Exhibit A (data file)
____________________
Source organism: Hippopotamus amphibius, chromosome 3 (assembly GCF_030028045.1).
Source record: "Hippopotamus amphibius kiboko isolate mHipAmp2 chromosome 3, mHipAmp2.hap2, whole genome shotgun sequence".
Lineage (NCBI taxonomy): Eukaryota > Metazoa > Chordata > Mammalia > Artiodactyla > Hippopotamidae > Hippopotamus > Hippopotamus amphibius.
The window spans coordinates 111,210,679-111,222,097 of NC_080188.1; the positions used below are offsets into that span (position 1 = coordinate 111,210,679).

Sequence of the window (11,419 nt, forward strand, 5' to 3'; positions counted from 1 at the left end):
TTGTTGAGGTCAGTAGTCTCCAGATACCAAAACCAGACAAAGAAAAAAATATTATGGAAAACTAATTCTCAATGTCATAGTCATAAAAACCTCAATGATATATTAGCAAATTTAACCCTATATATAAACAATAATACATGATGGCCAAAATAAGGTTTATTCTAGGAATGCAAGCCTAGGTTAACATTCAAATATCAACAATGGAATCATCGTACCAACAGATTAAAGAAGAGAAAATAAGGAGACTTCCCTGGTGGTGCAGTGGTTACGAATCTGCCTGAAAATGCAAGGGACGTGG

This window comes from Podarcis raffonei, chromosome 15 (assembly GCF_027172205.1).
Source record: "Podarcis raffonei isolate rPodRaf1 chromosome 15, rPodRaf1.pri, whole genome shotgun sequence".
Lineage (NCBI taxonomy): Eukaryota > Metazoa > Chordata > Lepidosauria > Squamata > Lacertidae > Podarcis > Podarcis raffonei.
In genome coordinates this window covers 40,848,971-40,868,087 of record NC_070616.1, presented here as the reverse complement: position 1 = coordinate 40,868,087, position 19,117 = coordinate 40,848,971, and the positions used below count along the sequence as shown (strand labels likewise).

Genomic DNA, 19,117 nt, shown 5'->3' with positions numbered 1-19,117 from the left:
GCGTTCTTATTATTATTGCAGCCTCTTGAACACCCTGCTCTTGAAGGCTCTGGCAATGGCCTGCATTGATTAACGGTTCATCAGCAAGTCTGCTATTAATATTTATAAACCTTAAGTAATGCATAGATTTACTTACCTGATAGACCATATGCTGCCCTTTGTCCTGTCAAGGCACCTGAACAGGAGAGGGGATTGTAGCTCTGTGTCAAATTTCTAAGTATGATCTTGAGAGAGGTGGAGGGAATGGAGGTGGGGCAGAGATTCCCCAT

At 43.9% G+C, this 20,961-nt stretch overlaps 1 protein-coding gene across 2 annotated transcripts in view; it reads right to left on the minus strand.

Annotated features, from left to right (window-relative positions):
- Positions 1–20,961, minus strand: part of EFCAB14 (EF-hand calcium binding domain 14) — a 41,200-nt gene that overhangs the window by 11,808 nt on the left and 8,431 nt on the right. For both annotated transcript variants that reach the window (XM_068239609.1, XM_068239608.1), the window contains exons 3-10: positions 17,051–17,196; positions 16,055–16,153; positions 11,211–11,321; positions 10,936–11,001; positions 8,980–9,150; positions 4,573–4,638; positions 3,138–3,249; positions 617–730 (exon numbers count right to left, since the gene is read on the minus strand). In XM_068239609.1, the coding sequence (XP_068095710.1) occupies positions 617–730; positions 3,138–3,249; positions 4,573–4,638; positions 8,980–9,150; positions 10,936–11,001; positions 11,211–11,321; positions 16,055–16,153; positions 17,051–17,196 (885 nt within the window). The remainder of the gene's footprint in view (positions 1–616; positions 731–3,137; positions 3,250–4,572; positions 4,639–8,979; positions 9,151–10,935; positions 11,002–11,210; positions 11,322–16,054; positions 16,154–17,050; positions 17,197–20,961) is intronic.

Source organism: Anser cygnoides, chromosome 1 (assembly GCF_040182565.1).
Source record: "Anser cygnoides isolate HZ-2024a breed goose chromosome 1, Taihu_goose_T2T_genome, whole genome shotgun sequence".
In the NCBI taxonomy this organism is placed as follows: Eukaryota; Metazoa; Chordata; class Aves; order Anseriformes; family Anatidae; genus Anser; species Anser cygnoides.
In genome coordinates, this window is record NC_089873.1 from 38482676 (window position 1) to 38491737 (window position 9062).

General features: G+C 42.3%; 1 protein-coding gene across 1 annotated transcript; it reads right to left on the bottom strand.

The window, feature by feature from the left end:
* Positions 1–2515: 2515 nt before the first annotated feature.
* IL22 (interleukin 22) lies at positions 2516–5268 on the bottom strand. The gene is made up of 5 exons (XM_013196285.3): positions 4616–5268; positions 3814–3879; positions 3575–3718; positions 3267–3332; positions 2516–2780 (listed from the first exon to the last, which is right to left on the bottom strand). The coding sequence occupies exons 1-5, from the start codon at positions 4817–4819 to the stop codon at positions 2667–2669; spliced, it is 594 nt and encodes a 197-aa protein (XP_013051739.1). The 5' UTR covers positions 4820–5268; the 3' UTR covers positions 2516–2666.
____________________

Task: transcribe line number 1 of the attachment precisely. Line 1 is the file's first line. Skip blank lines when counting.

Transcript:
Source organism: Hippopotamus amphibius, chromosome 3 (assembly GCF_030028045.1).